In Summary
  • The movie Bioscopewala gives a contemporary treatment not only to parental love but also provides an effective documentation of humanity across cultural and racial boundaries.

There is a wise saying that the passage of time may dim moving images but cannot diminish the intensity of human relations.

The eternal poet, writer, musician and Nobel laureate Rabindranath Tagore went to great lengths and excelled in highlighting aspects of human relationships in his writings. I have since my school days cherished and admired the great guru of literature’s short stories and KABULIWALA tops the list of my favourites. I was pleasantly surprised when the other day I happened to watch BIOSCOPEWALA on an Indian TV channel.

The co-writer and director of Bioscopewal, debutant Indian film maker Deb Medhekar rather innovatively and skilfully adapted Tagore’s story and wove it into an emotionally rich spectacle of the bond between fathers and daughters.

Tagore’s Kabuliwala was about a Pushtoon from Kabul who travels to Calcutta (Kolkata of today) selling dry fruits and builds a special fatherly bond with a Bengali child who reminds him of own daughter back home. Director Medhekar has swapped the almonds and walnuts for a cranked up bioscope.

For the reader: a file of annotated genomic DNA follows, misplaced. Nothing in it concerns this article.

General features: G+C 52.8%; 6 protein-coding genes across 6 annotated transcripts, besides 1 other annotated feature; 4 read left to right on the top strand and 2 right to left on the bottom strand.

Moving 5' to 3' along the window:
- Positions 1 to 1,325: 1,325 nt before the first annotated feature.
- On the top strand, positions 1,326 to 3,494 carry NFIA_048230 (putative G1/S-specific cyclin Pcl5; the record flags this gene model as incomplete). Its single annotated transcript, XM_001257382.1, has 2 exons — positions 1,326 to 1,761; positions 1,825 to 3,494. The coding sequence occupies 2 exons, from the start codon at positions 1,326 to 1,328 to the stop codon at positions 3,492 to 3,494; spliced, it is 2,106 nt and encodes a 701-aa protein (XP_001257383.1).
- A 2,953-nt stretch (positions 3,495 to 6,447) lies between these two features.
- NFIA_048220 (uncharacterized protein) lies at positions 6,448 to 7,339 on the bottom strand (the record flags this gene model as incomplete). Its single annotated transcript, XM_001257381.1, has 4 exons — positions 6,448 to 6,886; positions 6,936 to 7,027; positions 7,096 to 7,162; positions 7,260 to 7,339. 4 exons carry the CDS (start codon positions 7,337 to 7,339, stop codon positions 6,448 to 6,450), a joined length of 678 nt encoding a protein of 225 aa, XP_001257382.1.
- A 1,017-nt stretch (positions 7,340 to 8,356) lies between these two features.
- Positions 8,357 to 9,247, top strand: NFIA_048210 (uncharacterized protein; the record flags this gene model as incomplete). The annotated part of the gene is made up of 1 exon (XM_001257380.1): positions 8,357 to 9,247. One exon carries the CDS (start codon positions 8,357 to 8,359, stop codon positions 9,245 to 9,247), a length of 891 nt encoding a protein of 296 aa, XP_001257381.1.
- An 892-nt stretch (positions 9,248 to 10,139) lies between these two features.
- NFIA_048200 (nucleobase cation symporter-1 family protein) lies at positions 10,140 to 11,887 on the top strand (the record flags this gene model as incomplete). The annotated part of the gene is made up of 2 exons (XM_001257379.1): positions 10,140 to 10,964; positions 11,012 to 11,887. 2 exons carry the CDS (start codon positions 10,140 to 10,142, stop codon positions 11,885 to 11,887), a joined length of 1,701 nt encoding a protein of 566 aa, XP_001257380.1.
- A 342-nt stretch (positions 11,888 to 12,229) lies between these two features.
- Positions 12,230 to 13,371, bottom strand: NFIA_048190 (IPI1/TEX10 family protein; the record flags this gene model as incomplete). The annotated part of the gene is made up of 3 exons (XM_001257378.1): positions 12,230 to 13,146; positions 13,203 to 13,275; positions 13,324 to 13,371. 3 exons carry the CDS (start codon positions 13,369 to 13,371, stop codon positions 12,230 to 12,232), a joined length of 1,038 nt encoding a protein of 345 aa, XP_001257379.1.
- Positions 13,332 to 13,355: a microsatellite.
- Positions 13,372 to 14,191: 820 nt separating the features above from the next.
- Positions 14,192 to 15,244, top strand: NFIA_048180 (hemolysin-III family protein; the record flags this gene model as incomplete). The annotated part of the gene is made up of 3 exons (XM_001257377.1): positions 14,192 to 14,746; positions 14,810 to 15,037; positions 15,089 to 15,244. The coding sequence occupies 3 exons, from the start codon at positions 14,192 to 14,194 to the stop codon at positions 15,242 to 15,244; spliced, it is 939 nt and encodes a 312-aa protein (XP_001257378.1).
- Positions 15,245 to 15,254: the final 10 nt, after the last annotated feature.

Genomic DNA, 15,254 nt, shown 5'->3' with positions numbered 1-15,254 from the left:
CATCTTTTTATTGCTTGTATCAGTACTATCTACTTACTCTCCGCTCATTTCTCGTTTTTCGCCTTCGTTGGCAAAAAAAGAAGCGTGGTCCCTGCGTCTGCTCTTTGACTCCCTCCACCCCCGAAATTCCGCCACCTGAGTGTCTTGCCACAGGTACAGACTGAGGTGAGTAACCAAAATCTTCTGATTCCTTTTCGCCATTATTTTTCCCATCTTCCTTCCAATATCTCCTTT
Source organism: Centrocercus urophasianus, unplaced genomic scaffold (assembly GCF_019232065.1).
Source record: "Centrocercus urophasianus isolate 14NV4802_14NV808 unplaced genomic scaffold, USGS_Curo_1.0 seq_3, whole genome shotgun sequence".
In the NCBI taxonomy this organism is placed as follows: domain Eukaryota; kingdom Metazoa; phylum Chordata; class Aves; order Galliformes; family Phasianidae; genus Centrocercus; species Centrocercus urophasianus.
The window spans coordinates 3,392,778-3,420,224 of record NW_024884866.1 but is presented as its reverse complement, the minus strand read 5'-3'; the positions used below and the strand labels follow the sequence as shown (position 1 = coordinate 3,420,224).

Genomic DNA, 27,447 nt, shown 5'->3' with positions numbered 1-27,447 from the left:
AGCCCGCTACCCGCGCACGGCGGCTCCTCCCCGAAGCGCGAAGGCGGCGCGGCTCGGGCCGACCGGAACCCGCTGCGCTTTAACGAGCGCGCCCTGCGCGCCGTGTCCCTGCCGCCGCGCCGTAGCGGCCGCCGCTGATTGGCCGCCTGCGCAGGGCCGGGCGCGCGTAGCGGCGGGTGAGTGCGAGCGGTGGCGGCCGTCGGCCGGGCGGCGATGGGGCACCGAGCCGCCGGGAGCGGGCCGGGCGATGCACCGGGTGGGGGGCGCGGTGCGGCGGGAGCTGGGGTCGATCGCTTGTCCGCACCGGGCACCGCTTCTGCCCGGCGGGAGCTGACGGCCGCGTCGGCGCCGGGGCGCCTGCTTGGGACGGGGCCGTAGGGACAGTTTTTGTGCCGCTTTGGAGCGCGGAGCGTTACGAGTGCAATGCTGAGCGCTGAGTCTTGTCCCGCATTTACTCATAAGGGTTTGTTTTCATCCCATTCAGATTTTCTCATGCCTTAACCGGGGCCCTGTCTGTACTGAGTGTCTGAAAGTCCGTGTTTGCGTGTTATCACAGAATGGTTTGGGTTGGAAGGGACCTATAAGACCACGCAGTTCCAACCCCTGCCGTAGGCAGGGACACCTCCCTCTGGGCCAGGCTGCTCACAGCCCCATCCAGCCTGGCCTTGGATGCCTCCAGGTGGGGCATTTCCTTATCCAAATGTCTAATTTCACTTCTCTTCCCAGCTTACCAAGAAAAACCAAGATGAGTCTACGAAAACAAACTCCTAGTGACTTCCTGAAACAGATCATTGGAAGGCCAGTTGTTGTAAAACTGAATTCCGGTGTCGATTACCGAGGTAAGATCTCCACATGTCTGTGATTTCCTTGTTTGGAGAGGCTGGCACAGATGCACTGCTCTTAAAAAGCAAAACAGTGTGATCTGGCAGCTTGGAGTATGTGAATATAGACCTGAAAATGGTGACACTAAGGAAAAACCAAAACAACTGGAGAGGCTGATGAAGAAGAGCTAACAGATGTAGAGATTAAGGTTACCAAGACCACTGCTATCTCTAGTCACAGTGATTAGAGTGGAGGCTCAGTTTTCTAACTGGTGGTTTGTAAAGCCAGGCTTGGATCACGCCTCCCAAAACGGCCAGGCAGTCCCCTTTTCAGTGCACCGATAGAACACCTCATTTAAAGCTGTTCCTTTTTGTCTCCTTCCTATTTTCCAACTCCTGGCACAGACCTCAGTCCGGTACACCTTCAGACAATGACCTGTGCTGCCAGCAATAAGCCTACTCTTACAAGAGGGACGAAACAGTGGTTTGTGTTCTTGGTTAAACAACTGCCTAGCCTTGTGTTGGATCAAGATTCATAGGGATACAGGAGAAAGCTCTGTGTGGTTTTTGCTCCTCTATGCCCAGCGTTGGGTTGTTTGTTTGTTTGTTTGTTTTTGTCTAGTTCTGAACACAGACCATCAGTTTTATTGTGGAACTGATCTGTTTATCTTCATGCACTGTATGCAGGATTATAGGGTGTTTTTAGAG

The movie Bioscopewala gives a contemporary treatment not only to parental love but also provides an effective documentation of humanity across cultural and racial boundaries. Rehmat Khan the Bioscopewala uprooted from his homeland by fundamentalist Taliban militants finds solace, livelihood and emotional sustenance in Kolkata entertaining and pleasing young children by playing bioscope shows for them.

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